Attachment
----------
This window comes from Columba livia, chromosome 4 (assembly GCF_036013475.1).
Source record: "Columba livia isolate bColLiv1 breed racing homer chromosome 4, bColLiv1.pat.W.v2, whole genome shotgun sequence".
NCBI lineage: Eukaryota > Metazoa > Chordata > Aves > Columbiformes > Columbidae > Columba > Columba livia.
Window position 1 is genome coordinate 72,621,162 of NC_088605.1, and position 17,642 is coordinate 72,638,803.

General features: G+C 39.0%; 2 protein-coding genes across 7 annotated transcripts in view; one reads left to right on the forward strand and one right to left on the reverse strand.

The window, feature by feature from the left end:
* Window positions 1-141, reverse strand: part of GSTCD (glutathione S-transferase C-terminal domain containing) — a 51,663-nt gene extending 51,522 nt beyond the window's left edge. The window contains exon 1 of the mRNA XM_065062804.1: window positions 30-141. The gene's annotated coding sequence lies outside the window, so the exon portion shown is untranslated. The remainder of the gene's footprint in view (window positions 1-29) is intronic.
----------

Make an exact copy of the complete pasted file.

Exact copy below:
This window comes from Columba livia, chromosome 4 (assembly GCF_036013475.1).
Source record: "Columba livia isolate bColLiv1 breed racing homer chromosome 4, bColLiv1.pat.W.v2, whole genome shotgun sequence".
NCBI lineage: Eukaryota > Metazoa > Chordata > Aves > Columbiformes > Columbidae > Columba > Columba livia.
Window position 1 is genome coordinate 72,621,162 of NC_088605.1, and position 17,642 is coordinate 72,638,803.

General features: G+C 39.0%; 2 protein-coding genes across 7 annotated transcripts in view; one reads left to right on the forward strand and one right to left on the reverse strand.

The window, feature by feature from the left end:
* Window positions 1-141, reverse strand: part of GSTCD (glutathione S-transferase C-terminal domain containing) — a 51,663-nt gene extending 51,522 nt beyond the window's left edge. The window contains exon 1 of the mRNA XM_065062804.1: window positions 30-141. The gene's annotated coding sequence lies outside the window, so the exon portion shown is untranslated. The remainder of the gene's footprint in view (window positions 1-29) is intronic.